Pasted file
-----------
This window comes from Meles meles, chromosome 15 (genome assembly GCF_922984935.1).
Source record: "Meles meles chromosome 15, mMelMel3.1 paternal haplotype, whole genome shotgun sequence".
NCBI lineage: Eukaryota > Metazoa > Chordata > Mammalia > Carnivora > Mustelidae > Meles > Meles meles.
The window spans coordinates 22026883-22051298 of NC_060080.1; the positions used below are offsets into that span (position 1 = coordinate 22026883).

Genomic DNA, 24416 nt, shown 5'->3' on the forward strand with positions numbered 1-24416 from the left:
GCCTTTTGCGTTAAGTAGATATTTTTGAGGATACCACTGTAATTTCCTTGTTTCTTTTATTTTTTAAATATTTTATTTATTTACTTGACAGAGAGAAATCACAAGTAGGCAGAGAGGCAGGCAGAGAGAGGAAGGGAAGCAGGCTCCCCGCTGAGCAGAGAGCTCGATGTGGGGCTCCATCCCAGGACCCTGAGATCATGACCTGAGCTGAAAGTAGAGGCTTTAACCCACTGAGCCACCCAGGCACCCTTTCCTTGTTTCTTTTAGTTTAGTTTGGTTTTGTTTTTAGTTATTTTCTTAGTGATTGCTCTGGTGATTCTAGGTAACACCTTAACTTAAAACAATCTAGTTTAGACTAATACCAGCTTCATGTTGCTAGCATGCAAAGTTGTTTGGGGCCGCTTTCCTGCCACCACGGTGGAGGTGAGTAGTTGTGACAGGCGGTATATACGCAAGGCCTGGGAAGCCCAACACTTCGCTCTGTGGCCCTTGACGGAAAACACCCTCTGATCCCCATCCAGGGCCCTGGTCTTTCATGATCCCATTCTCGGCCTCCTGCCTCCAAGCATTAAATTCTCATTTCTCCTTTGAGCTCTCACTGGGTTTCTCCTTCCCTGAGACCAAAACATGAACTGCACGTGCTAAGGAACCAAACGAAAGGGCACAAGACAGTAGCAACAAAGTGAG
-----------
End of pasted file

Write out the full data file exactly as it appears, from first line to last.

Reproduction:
This window comes from Meles meles, chromosome 15 (genome assembly GCF_922984935.1).
Source record: "Meles meles chromosome 15, mMelMel3.1 paternal haplotype, whole genome shotgun sequence".
NCBI lineage: Eukaryota > Metazoa > Chordata > Mammalia > Carnivora > Mustelidae > Meles > Meles meles.
The window spans coordinates 22026883-22051298 of NC_060080.1; the positions used below are offsets into that span (position 1 = coordinate 22026883).

Genomic DNA, 24416 nt, shown 5'->3' on the forward strand with positions numbered 1-24416 from the left:
GCCTTTTGCGTTAAGTAGATATTTTTGAGGATACCACTGTAATTTCCTTGTTTCTTTTATTTTTTAAATATTTTATTTATTTACTTGACAGAGAGAAATCACAAGTAGGCAGAGAGGCAGGCAGAGAGAGGAAGGGAAGCAGGCTCCCCGCTGAGCAGAGAGCTCGATGTGGGGCTCCATCCCAGGACCCTGAGATCATGACCTGAGCTGAAAGTAGAGGCTTTAACCCACTGAGCCACCCAGGCACCCTTTCCTTGTTTCTTTTAGTTTAGTTTGGTTTTGTTTTTAGTTATTTTCTTAGTGATTGCTCTGGTGATTCTAGGTAACACCTTAACTTAAAACAATCTAGTTTAGACTAATACCAGCTTCATGTTGCTAGCATGCAAAGTTGTTTGGGGCCGCTTTCCTGCCACCACGGTGGAGGTGAGTAGTTGTGACAGGCGGTATATACGCAAGGCCTGGGAAGCCCAACACTTCGCTCTGTGGCCCTTGACGGAAAACACCCTCTGATCCCCATCCAGGGCCCTGGTCTTTCATGATCCCATTCTCGGCCTCCTGCCTCCAAGCATTAAATTCTCATTTCTCCTTTGAGCTCTCACTGGGTTTCTCCTTCCCTGAGACCAAAACATGAACTGCACGTGCTAAGGAACCAAACGAAAGGGCACAAGACAGTAGCAACAAAGTGAG